The principal lesson of the financial crash – that markets are not always the best solution for all areas of society – appears lost on Jack Straw (see [2009] Gazette, 12 March, 1). As trillions of pounds are thrown at banks, it seems that legal aid practitioners must pay the price for economic disaster.

To justify further cuts, Mr Straw pretends that the legal aid budget is out of control when in fact expenditure has fallen consistently since 2003. He refers to the danger of our being ‘over-lawyered’ when the number of legal aid firms is collapsing. Some 3,500 offices provided criminal legal aid services in 2001. The number of solicitors’ offices under contract at September 2005 was 2,651.

He also makes bogus international comparisons, citing Germany at €4 per capita, when this figure entirely excludes criminal legal aid provided by the individual states. He ignores the fact that France under President Sarkozy plans to bring the criminal system closer to Anglo-American common law. He cites New Zealand as spending less, when closer analysis reveals little to choose between the legal aid rates of our respective countries, even if the scope is different. It does not build confidence in the government’s vision if it insists on distorting the facts.

What is the government’s vision? Distant and huge legal factories manned by under-qualified staff. What happened to the government’s pledge to help small businesses? Have they learned nothing from our history of appalling miscarriages of justice?

Mr Straw has failed to grasp the complex role of defence solicitors. It is very different from that of Crown Prosecution Service dedicated caseworkers (DCWs), who mainly read prepared case summaries.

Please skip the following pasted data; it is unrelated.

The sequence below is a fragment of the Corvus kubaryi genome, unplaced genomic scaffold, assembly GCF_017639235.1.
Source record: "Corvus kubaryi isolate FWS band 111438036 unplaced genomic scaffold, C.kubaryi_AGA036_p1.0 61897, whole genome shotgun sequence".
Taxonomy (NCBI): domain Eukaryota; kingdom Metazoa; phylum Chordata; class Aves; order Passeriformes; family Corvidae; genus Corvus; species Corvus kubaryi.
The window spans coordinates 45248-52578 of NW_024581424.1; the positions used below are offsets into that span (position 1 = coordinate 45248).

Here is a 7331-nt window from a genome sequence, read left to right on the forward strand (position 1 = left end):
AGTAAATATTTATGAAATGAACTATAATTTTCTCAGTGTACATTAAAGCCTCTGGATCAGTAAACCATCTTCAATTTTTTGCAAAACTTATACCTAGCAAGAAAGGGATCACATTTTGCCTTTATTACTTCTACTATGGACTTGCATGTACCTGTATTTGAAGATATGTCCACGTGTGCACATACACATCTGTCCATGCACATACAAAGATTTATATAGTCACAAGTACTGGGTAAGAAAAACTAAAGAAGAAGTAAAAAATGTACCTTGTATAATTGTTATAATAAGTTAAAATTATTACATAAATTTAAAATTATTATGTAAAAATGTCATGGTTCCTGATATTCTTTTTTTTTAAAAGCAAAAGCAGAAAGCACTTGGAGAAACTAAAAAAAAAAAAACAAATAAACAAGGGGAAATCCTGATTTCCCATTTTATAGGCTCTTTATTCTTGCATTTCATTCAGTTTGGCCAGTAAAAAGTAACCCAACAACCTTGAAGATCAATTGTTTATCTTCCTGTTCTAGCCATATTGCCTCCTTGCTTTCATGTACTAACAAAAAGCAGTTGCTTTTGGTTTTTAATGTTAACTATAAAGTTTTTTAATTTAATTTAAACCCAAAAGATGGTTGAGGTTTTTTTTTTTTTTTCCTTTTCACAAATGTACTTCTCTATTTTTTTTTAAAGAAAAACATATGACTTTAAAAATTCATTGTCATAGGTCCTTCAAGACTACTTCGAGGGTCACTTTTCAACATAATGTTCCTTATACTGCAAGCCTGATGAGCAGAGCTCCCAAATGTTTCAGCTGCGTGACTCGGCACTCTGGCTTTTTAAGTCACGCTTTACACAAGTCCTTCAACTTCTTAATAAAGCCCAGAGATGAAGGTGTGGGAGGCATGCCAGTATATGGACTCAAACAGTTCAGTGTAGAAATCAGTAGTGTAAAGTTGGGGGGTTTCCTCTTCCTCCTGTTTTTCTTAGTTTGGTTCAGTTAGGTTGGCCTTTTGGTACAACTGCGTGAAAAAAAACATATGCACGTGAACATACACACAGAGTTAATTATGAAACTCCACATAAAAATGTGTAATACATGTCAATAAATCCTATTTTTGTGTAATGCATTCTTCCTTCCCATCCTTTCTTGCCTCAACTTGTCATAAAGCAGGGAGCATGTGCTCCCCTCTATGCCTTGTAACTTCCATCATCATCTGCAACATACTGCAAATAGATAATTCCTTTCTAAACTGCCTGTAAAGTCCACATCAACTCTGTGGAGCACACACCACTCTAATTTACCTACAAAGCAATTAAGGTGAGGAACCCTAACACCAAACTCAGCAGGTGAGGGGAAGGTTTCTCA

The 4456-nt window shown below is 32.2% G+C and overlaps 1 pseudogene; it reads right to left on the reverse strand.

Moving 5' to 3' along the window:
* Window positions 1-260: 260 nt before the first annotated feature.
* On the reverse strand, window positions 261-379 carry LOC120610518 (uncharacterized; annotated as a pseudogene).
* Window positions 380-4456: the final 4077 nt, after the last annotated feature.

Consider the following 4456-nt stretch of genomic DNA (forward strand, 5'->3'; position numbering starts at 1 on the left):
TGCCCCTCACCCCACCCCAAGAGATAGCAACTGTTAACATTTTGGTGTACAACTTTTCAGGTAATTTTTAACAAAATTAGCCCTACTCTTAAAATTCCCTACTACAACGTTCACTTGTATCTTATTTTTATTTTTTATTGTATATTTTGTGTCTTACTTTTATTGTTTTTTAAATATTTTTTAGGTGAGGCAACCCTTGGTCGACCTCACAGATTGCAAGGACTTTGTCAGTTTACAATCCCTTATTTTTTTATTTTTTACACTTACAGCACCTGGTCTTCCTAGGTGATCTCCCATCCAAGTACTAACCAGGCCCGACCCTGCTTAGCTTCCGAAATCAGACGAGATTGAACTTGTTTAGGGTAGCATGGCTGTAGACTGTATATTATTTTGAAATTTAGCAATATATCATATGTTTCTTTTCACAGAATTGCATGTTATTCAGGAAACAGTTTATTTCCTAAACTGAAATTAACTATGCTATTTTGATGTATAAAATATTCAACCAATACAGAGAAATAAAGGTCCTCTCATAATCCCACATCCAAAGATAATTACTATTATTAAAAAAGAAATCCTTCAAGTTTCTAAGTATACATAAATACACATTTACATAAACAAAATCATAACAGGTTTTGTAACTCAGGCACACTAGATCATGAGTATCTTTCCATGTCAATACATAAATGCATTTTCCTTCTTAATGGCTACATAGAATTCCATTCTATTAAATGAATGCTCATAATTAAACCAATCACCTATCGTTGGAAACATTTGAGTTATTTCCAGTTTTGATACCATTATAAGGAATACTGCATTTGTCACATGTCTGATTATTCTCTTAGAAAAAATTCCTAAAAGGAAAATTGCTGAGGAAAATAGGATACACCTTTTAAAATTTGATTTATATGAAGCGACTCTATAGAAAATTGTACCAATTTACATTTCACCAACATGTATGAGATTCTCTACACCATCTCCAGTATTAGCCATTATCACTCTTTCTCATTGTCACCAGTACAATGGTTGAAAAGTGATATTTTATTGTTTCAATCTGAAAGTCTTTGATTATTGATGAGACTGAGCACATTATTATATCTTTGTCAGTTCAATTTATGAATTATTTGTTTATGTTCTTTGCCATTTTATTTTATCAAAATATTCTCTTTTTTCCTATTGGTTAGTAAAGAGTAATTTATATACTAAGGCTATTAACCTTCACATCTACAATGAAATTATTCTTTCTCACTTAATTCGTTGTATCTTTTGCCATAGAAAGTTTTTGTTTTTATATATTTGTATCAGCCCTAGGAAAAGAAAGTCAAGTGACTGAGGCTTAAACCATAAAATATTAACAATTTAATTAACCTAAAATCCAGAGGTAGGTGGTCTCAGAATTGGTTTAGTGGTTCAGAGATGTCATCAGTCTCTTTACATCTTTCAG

Our work involves absorbing a great deal of written material very quickly. This must be translated for the benefit of the client into understandable concepts, and a view rapidly formed of the applicable law. Then any number of complex tactical decisions must be taken and, in contrast to DCWs, without adjourning for advice.

There are also worrying implications in respect of wasted costs orders and claims for negligence that remote supervision would not prevent. Peer review standards require us to match the appropriately qualified fee-earner with the appropriate level of work. I know no firm that would feel safe sending caseworkers to court to fulfil the work of defence lawyers. Criminal law cannot be reduced to the level of an administrative exercise without a severe decline in the quality of justice.

The concept of local access to justice being replaced by technological innovation sounds great, but most legal aid clients cannot afford this. Also, it is incredibly difficult to obtain instructions on vast amounts of prosecution pages through camera links.

Mr Straw wants us to become like high street opticians. Yet no firm mainly charging its clients commercial private rates will touch legal aid. Specsavers can subsidise NHS patients by charging everyone else a commercial rate. There are not the numbers of private paying clients to make this viable for legal aid.

Surely a better comparison with the private market is NHS dentistry; and where is that following government ‘reforms’? Even the government has been forced to concede ‘that progress on improving access has been disappointing to date’. How understated.

It would appear that the government has an agenda which is driven by the Association of Chief Police Officers. That involves neutralising an independent legal profession whose future role will be to stand by ticking boxes while people are rushed to conviction, whether innocent or not.

Professional bodies such as the Criminal Law Solicitors Association, the London Criminal Courts Solicitors Association and the Law Society have made many practical suggestions to improve the efficiency of the criminal justice system. Mr Straw would rather ignore these and risk the destruction of the profession.

The government ‘consults’ but does not listen. Many lawyers have deep roots in their communities and are active politically on all sides of the political spectrum. The government may be hearing from them very soon.

Robin Murray is senior partner at Robin Murray & Co Solicitors and a member of the Criminal Law Solicitors Association committee. These views are personal to the author